Posted in Campus Life, Media Archive, United States, Wanted/Research Requests/Call for Papers on 2017-02-06 00:35Z by Steven

Multiracial Faculty Members’ Experiences in the Academy

University of California, Los Angeles
Graduate School of Education and Information Studies
2017-01-31

Jessica C. Harris, PhD, Assistant Professor
Department of Higher Education & Organizational Change
University of California, Los Angeles
310-794-4982

Jessica Harris, PhD, from the Graduate School of Education and Information Studies at the University of California, Los Angeles (UCLA) is conducting a research study to explore multiracial tenured/tenure track faculty members’ experiences within the academy.

Why is this study being done?

This research will qualitatively explore the academic experiences of mixed race faculty working in U.S. institutions of higher education. While the experiences of monoracial faculty of color are documented in extant literature, there exist no studies, to my knowledge, of the experiences of mixed race faculty in the academy. The study will focus on participants’ experiences with tenure and advancement, teaching, research, service, and other important issues that must be explored in order to better inform inclusive practices that help to recruit and retain mixed race faculty and increase diversity within and across institutions.

What will happen if I take part in this research study?

If you volunteer to participate in this study, the researcher will ask you to do the following:

  • Fill out an online demographics questionnaire.
  • Participate in an approximately 60-minute individual interview conducted by the lead researcher and/or a graduate student researcher that the lead researcher supervises.
  • Individual interviews will take place via Skype, telephone, or the communication software preferred by the participant. The researcher will conduct the interview in a private room.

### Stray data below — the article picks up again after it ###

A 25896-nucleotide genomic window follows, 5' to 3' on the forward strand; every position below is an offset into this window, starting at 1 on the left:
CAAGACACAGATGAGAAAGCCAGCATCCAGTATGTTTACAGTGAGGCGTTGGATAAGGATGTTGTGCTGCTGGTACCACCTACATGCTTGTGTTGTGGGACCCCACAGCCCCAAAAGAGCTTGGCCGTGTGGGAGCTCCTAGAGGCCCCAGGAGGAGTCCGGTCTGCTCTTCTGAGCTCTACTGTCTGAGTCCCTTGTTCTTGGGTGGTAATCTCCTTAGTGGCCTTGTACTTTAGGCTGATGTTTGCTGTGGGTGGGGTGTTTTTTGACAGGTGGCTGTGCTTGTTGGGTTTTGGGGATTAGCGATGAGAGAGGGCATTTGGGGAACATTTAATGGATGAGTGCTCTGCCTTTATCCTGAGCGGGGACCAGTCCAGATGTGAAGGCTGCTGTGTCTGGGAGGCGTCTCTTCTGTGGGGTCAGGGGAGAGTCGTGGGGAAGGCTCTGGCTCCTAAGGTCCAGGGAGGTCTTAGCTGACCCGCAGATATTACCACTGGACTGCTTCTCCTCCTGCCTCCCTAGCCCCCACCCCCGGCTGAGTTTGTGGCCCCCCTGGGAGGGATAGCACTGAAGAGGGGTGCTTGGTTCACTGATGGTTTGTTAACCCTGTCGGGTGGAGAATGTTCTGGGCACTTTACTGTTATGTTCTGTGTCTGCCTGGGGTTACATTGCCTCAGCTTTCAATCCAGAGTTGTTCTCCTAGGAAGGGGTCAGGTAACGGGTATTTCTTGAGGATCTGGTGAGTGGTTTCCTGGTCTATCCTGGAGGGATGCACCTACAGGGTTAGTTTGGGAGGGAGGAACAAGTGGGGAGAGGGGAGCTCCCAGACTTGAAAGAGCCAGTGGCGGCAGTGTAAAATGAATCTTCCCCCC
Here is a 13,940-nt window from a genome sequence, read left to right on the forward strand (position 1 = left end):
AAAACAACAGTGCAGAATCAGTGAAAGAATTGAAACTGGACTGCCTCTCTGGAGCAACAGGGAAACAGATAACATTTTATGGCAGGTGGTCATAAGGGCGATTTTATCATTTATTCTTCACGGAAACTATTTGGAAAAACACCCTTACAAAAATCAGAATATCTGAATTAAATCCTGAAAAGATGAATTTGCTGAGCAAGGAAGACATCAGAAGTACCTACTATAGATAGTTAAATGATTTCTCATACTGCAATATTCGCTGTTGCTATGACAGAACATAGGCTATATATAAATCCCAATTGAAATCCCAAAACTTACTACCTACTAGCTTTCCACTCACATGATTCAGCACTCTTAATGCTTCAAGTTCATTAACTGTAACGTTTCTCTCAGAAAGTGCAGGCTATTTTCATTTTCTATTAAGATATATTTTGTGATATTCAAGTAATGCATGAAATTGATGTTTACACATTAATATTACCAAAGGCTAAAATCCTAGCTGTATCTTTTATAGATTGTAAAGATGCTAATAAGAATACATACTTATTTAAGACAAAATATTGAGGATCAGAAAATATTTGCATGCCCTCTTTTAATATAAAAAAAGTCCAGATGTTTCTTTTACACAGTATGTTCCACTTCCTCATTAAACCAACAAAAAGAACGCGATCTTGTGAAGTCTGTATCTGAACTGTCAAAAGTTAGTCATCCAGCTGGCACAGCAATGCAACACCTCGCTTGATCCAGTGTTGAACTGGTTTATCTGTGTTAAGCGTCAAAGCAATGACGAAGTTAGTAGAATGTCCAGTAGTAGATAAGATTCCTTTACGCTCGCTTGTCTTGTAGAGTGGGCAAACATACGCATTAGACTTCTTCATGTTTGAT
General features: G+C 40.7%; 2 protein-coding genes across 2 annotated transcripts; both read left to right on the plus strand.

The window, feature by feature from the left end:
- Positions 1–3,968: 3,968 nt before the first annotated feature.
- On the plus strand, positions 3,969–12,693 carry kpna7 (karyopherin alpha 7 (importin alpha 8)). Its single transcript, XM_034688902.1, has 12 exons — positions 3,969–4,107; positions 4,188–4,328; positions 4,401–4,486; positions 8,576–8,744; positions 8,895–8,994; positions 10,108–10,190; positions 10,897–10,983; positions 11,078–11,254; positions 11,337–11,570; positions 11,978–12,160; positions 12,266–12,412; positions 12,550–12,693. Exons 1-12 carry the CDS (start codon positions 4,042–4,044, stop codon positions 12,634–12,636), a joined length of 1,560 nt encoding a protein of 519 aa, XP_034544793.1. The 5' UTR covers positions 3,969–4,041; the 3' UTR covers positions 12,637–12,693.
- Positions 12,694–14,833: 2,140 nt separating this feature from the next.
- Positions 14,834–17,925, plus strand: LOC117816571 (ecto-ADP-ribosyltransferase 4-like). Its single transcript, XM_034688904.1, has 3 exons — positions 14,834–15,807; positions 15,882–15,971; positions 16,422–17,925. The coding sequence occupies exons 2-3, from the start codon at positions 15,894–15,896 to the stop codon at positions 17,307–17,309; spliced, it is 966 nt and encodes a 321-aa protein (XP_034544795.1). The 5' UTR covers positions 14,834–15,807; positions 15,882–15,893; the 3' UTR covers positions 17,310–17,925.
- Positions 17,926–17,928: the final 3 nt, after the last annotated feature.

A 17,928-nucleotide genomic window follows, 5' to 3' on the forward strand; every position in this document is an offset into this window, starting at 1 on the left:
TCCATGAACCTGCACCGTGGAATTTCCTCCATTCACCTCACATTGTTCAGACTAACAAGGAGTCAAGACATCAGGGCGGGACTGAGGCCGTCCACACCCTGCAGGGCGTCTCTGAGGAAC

• Questions within the interview may relate to participants’ experiences with the tenure and advancement process, teaching, pedagogical approach, and research.

How long will I be in the research study?

The demographic form will take about 15 minutes to complete. The individual interview will last approximately 60 minutes. The total time you will dedicate to this research is about 75 minutes. Given the time that lapses between filling out the demographic questionnaire and setting up an interview for the research, you may be an enrolled participant in this research anywhere from a few days to several months.

Are there any potential risks or discomforts that I can expect from this study? Are there any potential benefits if I participate?

Your participation should cause no more discomfort than you would experience in your everyday life. Participation may prove cathartic for participants. The information obtained from the study will help educators and campus leaders gain a better understanding of multiracial peoples’ experiences on the college campus. This will guide inclusive practices on campus. Your identifiable information will not be shared unless (a) it is required by law or university policy, or (b) you give written permission.

Will information about me and my participation be kept confidential?

Any information that is obtained in connection with this study and that can identify you will remain confidential. It will be disclosed only with your permission or as required by law. Confidentiality will be maintained by means of storing information with identifiers in a locked file cabinet in the lead researcher’s office- transcripts, audio files, and demographics forms will be stored under a numerical pseudonym. Your name will only be linked by a numerical code key that will be kept in a separate file cabinet and will only be accessible to two individuals, the lead researcher and the graduate research assistant. Finally, when information is reported out (via publications and conference presentations) all participants and institutions will be given pseudonyms. Other information will be reported back in general, broad categories, e.g. southern institution rather than an institution in Atlanta. All information will be kept in a secure and locked location for use in future research and destroyed within 10 years of the first interview.

What are my rights if I take part in this study?

  • You can choose whether or not you want to be in this study, and you may withdraw your consent and discontinue participation at any time.
  • You may refuse to answer any questions that you do not want to answer and still remain in the study.

Who can I contact if I have questions about this study?

  • The research team: If you have any questions, comments or concerns about the research, you can talk to the one of the researchers. Please contact: Jessica C. Harris at jharris@gseis.ucla.edu or 310-794-4982.